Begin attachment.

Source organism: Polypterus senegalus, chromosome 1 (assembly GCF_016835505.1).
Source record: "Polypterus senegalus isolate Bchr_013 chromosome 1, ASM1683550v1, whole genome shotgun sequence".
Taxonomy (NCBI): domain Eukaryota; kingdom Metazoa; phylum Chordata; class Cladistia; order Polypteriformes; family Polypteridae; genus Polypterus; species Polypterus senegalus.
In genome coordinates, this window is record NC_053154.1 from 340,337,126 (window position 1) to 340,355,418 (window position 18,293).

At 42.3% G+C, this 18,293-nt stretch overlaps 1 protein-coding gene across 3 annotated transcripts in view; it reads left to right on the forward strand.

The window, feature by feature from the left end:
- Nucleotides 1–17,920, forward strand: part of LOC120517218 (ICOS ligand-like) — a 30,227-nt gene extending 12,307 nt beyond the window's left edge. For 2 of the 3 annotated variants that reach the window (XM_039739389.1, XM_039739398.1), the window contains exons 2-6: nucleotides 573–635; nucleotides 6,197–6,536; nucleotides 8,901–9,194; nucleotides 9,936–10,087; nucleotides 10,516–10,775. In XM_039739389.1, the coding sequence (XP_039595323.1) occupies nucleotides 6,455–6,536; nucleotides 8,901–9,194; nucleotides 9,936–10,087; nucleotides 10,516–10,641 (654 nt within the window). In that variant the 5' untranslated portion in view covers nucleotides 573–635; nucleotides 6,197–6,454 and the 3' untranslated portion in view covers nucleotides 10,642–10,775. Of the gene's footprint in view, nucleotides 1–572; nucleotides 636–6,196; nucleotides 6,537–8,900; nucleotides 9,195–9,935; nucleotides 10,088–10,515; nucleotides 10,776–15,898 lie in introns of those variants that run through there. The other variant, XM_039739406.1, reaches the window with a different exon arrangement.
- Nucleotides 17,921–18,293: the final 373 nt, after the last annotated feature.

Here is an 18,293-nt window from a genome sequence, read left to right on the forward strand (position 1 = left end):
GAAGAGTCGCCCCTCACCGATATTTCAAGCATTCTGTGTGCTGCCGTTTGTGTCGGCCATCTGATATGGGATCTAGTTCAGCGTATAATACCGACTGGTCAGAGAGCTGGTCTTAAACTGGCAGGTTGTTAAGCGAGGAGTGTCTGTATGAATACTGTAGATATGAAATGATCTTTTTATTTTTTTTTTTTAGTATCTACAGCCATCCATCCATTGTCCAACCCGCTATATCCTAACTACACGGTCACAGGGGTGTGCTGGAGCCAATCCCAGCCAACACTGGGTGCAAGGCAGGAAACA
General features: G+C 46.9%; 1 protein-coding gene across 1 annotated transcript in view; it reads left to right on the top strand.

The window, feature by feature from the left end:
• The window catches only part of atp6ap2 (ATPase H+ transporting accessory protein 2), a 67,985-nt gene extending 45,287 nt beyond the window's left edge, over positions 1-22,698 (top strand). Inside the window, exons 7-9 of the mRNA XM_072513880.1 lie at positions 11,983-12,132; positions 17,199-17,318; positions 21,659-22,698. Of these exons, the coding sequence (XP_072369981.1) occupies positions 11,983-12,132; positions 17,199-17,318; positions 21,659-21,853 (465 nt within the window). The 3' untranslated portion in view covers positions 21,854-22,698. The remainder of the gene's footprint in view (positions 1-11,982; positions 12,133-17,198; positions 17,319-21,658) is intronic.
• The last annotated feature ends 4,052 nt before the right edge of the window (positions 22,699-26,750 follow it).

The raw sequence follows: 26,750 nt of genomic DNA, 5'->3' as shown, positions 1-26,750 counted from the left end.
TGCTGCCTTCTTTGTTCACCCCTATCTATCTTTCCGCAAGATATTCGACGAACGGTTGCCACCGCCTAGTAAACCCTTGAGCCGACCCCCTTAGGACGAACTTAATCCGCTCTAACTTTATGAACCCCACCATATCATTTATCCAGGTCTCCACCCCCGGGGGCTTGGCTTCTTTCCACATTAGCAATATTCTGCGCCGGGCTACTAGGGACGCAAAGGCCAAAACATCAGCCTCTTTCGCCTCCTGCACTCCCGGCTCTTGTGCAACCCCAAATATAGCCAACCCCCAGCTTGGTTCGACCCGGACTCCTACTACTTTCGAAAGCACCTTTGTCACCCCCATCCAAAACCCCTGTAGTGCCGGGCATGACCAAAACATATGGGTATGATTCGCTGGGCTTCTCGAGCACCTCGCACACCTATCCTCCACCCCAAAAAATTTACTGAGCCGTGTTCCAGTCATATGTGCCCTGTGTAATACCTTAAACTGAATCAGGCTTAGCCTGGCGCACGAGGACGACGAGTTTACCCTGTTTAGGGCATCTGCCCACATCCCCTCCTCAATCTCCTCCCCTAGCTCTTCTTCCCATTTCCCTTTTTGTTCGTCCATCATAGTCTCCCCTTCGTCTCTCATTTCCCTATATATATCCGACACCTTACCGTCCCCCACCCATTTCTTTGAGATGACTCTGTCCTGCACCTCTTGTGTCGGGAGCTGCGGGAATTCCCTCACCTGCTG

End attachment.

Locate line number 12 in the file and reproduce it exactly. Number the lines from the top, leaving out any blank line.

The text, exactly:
The window, feature by feature from the left end: